Vivian Doelling, BS, PhD, Integrated Laboratory Solutions, Inc.

Larry Glickman, V.M.D., Dr.Ph. Research Professor, Department of Emergency Medicine, UNC Chapel Hill

Mamie Sackey HarrisBS, MS, MPH, Africa Programs Coordinator, UNC Institute for Global Health and Infectious Diseases

Kelly Jeffer, D.V.M. Public Health Liaison Veterinarian, Emergency Programs Division, North Carolina Department of Agriculture & Consumer Services

Jay LevineB.S., D.V.M. M.P.H., College of Veterinary Medicine, NCSU

Mike Loomis, D.V.M. Chief Veterinarian, North Carolina Zoo

Jorge Piedrahita, B.S., PhD, Center for Comparative Medical and Translational Research

Barrett Slenning,D.V.M. Director, Agrosecurity & Biopreparedness, NC State University College of Veterinary Medicine

William Stokes, D.V.M. ICCVAM Executive Director & NICEATM Director, DACLAM NIEHS

Suzanne Kennedy-Stoskopf, D.V.M. Research Professor, Department of Clinical Sciences, NC State University College of Veterinary Medicine

David J. Weber, MD, MPH. Research Professor, Department of Clinical Sciences, NC State University College of Veterinary Medicine

Carl Williams,D.V.M., M.A., DACVPM State Public Health Veterinarian, NC Department of Health and Human Services, Division of Public Health

Chris Woods, M.D., M.P.H. Associate Professor of Medicine-Infectious Diseases, Duke University



13.                      Brief History of Your Organization’s One Health Involvement:

North Carolina Stakeholders Form One Health Collaborative 

Summer 2010

 What is the term ‘One Health’ all about?


The working concept of 'One Health', refers to the interconnectedness of human, animal (wild and domestic) and environmental health. Over the past decade, this philosophy has gained increasing momentum in scientific communities as our knowledge base has expanded and overlaps in human, animal and environmental health have become more apparent.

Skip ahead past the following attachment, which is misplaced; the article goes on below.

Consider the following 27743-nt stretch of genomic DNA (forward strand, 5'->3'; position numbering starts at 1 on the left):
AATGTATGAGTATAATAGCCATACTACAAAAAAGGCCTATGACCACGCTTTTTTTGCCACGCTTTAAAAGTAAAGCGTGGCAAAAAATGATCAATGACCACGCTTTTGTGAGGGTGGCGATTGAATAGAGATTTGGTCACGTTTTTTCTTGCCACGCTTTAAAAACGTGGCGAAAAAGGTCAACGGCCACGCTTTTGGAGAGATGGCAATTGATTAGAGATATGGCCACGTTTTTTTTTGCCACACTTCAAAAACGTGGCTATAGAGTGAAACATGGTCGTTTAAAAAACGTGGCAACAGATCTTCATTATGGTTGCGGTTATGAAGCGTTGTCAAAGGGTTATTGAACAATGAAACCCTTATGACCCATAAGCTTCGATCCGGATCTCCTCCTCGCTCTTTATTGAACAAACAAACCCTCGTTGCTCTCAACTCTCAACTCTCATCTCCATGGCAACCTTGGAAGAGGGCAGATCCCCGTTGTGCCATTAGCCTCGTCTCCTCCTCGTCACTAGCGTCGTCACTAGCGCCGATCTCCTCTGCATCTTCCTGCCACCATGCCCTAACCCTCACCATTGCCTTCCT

This cross-discipline approach gained national attention in the last four years by the joining of the American Veterinary Medical Association (AVMA), the American Medical Association (AMA) and other organizations in creation of a national One Health Initiative Task force that evolved in 2009 into the National One Health Commission. Simultaneously, a group of One Health minded Physicians and Veterinarians, Dr.s Kahn, Kaplan, Monath and Woodall, developed a One Health Initiative website that promotes cross discipline collaborations and news dissemination. There is much to be done to educate and inform ourselves across health professions.


North Carolina’s One Health History


The state’s efforts in One Health began at least 20 years ago. In the early 1990’s, the North Carolina Department of Agriculture and Consumer Services (NCDA&CS) championed a statewide geographic information system to address domestic animal health issues. This health-oriented information structure evolved into the NC Multi-Hazard Threat Database,, in which state agencies collaborate to protect health across animals and humans. Then, following hurricanes Fran (1996) and Floyd (1999), NCDA&CS, NC Emergency Management, NCSU Cooperative Extension Service, NCSU College of Veterinary Medicine, and private veterinarians established the State Animal Response Team (SART) to assist with human and animal protection and movement during a disaster. Soon after, NC SART became a national FEMA model for other states’ efforts. 

By 2000, an increasing recognition of the ties between human, animal, and ecosystem health led to the first annual North Carolina symposium focused on these issues. Co-sponsored by leaders in state government and academia, in 2003 it became the North Carolina One Medicine Symposium. Every December this international meeting consistently attracts over 300 participants, including health workers, public safety professionals, and policy makers, all working at the intersection of animal, human, and environmental health.

The NC Bio-Preparedness Collaborative (NCB-Prepared), a partnership of UNC–CH, NCSU, SAS Institute, NC Public Health and others, was also launched in 2010. This integrative technology effort responds to needs for faster recognition and response to biological threats. It enhances both human and animal bio-surveillance for timely information integration, decision making, and dissemination. NCB-Prepared eventually plans for implementation on a regional or national level.


The North Carolina One Health Collaborative